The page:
It will be very interesting to see how Miller links Alan Scott with the contemporary Green Lantern mythos, seeing as, traditionally, even though he is the original Green Lantern, Alan is something else entirely and conceptually apart from the other Green Lanterns.

Back at Arkham, Batman and Nightwing are fighting ring empowered inmates and not faring well at all. Mr. Freeze makes it clear that they are not in control of their actions. As he’s going to obliterate Dr. Harleen Quinzel, she begins laughing hysterically, but is saved by Superman, who joins Batman and Nightwing in the fight against Batman’s ring wielding rogues.

Another thing I don’t like about this Batman is that his word balloons are sometimes dark and over stylized. It comes across as a little over the top and trying too hard to make him ominous.

Part nine begins with John Stewart battling Parallax in the asteroid field that rests by a star. Parallax taunts him with the death of Hal Jordan. The fear monger claims he can bring Hal Jordan back if John gives into his fear. John refuses and keeps fighting. Apparently, Parallax can bring all the dead Lanterns back to John. I’m not entirely sure if he’s being literal or not.

Green Lantern John Stewart struggles with the living embodiment of fear, all alone.

John decides to go toe to toe with Parallax with force blasts, but the entity can feel John’s fear. He knows that Superman planted seeds of doubt in John’s mind. John is afraid his mission as a Lantern is a lie and his purpose is false, meaning he’s given his life away to an empty cause. Now the reason behind those earlier scenes of John not having any answers for Clark makes sense.

Parallax gains the advantage, and tells John he will show him a new way to see things, and then we’re taken back to Earth to the Watchtower loft where Chloe, Oliver, and digital Tess are busy with the current yellow ring crisis. Tess is coordinating the Titans and Superman in their effort to contain the yellow epidemic. Over the comm network, Superman tells Oliver to concentrate on threats not related to the rings, since this would be prime time for other baddies to try and wreak havoc. Chloe links into Tess’ network and discovers that the D.E.O. mystics tracked Prometheus to a warehouse and that they sent drones to flyby and gather intelligence. It seems he has a load of empty trucks, which can only mean he’s got a major heist planned.

Smallville: Lantern features John Stewart as we’ve never seen him before. Can he do what Hal Jordan could not and overcome his fear?

Oliver Queen suits up in mega armor as he prepares to take the fight to Prometheus again. At Arkham, Superman is locked in battle against ring powered Firefly, Bane, and Poison Ivy. They definitely don’t seem to be in their right minds… even for them. They appear possessed, and are obsessed with causing fear throughout the world for their master to consume. Batman tells Superman that the power ring isn’t doing him any good, and the Man of Steel manages to shatter his Green Lantern armor, proclaiming he’s more than just the ring.

Suddenly, the Yellow Lanterns bow down. Superman turns to see John Stewart has returned to Earth… but he’s accompanied by the Parallax entity, and he’s succumbed to his fears. Having been possessed by Parallax, John Stewart is now his host, and is completely decked in the awesome Parallax armor!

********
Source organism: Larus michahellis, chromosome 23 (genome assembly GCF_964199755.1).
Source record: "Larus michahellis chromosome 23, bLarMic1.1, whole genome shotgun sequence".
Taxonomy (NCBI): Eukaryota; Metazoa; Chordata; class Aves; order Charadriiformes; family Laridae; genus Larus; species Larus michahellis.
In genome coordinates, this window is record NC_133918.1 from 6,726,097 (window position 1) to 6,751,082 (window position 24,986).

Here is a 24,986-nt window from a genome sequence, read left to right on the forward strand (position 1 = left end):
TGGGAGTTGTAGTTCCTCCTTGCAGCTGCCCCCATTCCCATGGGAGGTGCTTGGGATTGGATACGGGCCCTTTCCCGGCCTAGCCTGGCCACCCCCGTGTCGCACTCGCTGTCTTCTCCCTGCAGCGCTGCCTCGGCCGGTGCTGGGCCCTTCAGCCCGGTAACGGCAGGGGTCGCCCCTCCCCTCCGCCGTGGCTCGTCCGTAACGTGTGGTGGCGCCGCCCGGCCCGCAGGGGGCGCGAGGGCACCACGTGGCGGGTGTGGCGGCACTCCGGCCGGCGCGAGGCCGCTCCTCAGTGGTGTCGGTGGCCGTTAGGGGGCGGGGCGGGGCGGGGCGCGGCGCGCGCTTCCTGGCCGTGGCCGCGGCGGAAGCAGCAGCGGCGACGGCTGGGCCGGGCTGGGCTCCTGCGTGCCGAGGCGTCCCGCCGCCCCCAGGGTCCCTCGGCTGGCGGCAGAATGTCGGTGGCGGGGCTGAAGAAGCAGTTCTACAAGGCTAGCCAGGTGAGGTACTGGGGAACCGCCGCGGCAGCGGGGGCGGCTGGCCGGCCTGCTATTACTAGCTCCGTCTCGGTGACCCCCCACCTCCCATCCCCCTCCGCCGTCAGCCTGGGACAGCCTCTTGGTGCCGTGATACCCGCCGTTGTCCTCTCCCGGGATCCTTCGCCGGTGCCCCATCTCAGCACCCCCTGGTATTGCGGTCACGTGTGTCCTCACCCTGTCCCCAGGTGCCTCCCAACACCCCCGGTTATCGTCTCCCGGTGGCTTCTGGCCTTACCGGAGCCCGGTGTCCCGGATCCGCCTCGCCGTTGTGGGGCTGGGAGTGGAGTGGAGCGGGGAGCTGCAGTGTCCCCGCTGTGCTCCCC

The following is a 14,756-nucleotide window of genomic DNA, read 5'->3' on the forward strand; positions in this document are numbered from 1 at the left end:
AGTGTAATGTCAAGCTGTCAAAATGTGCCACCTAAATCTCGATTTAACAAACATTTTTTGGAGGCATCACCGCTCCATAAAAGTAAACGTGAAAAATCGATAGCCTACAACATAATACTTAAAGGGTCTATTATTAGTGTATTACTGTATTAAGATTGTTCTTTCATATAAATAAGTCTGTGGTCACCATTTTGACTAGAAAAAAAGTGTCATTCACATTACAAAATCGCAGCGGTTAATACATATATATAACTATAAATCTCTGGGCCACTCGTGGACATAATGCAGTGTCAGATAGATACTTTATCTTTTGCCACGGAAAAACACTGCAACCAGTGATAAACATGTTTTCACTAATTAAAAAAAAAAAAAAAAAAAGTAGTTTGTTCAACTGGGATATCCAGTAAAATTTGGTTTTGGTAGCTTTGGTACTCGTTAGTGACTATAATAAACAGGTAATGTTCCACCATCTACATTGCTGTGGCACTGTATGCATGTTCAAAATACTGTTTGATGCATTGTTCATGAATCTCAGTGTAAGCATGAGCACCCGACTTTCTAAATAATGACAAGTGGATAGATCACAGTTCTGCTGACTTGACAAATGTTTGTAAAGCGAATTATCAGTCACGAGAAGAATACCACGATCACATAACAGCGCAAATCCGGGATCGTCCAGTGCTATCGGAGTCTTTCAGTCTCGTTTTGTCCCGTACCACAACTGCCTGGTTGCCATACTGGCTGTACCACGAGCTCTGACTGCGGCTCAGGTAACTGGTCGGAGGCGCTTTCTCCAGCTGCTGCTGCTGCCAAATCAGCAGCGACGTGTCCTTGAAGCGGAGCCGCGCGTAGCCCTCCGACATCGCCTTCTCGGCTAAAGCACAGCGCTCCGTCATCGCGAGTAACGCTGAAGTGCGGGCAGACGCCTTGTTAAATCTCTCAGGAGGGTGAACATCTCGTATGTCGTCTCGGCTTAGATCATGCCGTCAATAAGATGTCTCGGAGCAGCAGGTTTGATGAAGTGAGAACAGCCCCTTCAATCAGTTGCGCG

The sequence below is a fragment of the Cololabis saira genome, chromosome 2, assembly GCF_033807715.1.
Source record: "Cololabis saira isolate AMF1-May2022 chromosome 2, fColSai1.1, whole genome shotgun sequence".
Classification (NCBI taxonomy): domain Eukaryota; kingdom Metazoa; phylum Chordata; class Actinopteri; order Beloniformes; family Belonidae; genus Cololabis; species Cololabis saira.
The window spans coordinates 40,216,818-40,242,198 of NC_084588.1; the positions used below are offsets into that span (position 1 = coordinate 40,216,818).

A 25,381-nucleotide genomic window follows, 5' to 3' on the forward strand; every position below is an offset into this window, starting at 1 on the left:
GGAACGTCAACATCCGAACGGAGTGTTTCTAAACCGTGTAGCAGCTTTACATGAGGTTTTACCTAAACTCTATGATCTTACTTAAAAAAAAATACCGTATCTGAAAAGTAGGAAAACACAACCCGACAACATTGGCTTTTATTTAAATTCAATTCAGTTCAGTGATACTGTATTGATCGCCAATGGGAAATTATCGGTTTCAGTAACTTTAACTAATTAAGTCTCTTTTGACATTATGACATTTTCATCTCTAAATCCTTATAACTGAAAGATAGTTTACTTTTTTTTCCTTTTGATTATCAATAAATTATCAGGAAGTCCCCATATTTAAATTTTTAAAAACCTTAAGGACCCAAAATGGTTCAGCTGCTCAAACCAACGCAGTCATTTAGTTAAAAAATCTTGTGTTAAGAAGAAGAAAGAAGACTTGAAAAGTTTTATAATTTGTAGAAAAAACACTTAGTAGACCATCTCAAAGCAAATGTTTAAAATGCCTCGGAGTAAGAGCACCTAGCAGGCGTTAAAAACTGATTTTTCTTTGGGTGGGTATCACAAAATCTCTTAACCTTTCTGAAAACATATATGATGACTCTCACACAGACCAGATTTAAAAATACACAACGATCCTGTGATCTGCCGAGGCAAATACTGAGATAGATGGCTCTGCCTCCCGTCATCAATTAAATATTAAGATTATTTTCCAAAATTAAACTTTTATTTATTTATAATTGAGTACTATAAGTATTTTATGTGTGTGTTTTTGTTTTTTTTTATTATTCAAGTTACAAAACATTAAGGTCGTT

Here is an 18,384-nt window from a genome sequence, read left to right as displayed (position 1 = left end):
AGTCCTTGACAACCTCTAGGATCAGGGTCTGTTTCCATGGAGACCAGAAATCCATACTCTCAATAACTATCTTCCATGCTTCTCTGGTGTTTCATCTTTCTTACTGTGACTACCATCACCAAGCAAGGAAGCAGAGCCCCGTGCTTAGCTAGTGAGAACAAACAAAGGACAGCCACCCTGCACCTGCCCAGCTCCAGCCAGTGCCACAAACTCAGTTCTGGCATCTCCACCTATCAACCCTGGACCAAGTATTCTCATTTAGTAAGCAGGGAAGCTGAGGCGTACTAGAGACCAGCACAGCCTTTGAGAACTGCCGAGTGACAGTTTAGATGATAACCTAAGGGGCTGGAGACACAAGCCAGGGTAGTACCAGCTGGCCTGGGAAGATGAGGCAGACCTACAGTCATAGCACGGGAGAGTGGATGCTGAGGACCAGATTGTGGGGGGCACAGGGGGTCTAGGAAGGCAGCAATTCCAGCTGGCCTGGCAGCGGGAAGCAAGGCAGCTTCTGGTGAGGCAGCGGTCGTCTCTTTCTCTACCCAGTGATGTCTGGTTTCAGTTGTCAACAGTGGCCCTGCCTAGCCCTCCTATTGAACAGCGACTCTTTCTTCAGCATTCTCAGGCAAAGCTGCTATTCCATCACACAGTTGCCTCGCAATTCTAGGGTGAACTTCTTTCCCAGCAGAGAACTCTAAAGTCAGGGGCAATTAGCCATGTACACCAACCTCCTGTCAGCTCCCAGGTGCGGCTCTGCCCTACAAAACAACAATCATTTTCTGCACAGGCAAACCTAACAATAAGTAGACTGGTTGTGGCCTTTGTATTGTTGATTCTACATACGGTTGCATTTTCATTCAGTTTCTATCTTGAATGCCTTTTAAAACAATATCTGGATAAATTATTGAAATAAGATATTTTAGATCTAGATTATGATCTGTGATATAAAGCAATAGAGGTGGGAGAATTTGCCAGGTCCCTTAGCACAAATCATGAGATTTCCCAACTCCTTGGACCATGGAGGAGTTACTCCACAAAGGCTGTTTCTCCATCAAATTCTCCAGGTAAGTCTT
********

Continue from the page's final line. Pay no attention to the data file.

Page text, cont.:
John Stewart has never been Parallax before. I’m not sure how I feel about that development for the character, but I can’t help but admit it’s exciting and intriguing for this story. It’s a very big moment for John Stewart, mainline canon or not. I assume John will do what Hal Jordan could not and overcome his fears and cast Parallax aside. I also have a feeling that Smallville: Lantern will end up being a story about the Green Lantern Corps returning to prominence, which includes the Guardians of the Universe resuming their station as administrators of the Corps, and protectors of life throughout the Universe.

Bryan Q. Miller keeps the intensity high and displays one of the most captivating takes on Green Lantern there has yet been. Marcio Takara’s artwork is a graceful, fluid delight, complimented by Carrie Strachen’s strong colors. Smallville: Lantern gets better and better, and I can’t wait to see what happens next.

4.3 out of 5 stars.

Read Smallville: Lantern Parts 4, 5, and 6 review.

  • Hudson Faber

    I have to pick this up.

    • Desh Derringer

      It is definite must reading for John Stewart fans!

  • anonsaga

    When we were first introduced to the design of Green Lantern for Smallville: Lantern, I found the idea of making the green parts of the suit resemble armor constructs very novel and I liked the look. However, I’m nonplussed about the look of that yellow armor in the picture above. It seems cartoonish and is reminiscent of that one image of White Lantern Kyle Rayner in the review of GLC:NG #24. Granted, it’s not nearly as gaudy – not even close – but still overdone, I think. That said, it’s interesting to have John Stewart possessed by Parallax.

    Never have been a fan of the Iron-Man version of Batman. Personally, I always found him more intimidating when he seemed formless, like little more than a looming shadow with eyes, (ala Spawn). Protection Status